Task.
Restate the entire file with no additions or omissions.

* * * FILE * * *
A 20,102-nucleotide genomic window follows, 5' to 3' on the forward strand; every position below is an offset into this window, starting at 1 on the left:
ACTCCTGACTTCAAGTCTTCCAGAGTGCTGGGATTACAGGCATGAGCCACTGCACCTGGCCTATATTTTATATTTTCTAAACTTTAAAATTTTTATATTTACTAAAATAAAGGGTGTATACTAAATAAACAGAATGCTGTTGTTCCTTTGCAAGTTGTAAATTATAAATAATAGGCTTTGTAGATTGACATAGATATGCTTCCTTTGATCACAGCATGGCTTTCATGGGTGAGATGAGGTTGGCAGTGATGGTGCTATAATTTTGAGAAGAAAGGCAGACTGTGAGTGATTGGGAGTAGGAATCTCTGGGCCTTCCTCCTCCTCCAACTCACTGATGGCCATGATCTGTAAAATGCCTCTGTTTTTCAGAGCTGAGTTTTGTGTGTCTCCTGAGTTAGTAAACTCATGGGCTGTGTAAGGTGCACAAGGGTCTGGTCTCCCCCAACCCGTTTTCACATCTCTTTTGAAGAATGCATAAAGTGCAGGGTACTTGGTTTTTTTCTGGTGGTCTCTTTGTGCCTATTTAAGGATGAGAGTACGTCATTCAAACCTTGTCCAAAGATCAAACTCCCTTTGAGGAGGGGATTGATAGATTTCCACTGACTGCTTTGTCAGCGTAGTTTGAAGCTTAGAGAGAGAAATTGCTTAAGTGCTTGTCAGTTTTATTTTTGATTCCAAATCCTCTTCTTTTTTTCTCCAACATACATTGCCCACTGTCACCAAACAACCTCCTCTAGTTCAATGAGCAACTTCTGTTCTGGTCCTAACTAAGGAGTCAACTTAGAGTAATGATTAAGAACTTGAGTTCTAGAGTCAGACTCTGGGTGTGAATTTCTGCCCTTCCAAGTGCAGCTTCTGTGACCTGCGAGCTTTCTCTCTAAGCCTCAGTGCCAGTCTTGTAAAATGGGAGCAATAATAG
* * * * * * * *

A 20,102-nucleotide genomic window follows, 5' to 3' on the forward strand; every position below is an offset into this window, starting at 1 on the left:
ACTCCTGACTTCAAGTCTTCCAGAGTGCTGGGATTACAGGCATGAGCCACTGCACCTGGCCTATATTTTATATTTTCTAAACTTTAAAATTTTTATATTTACTAAAATAAAGGGTGTATACTAAATAAACAGAATGCTGTTGTTCCTTTGCAAGTTGTAAATTATAAATAATAGGCTTTGTAGATTGACATAGATATGCTTCCTTTGATCACAGCATGGCTTTCATGGGTGAGATGAGGTTGGCAGTGATGGTGCTATAATTTTGAGAAGAAAGGCAGACTGTGAGTGATTGGGAGTAGGAATCTCTGGGCCTTCCTCCTCCTCCAACTCACTGATGGCCATGATCTGTAAAATGCCTCTGTTTTTCAGAGCTGAGTTTTGTGTGTCTCCTGAGTTAGTAAACTCATGGGCTGTGTAAGGTGCACAAGGGTCTGGTCTCCCCCAACCCGTTTTCACATCTCTTTTGAAGAATGCATAAAGTGCAGGGTACTTGGTTTTTTTCTGGTGGTCTCTTTGTGCCTATTTAAGGATGAGAGTACGTCATTCAAACCTTGTCCAAAGATCAAACTCCCTTTGAGGAGGGGATTGATAGATTTCCACTGACTGCTTTGTCAGCGTAGTTTGAAGCTTAGAGAGAGAAATTGCTTAAGTGCTTGTCAGTTTTATTTTTGATTCCAAATCCTCTTCTTTTTTTCTCCAACATACATTGCCCACTGTCACCAAACAACCTCCTCTAGTTCAATGAGCAACTTCTGTTCTGGTCCTAACTAAGGAGTCAACTTAGAGTAATGATTAAGAACTTGAGTTCTAGAGTCAGACTCTGGGTGTGAATTTCTGCCCTTCCAAGTGCAGCTTCTGTGACCTGCGAGCTTTCTCTCTAAGCCTCAGTGCCAGTCTTGTAAAATGGGAGCAATAATAG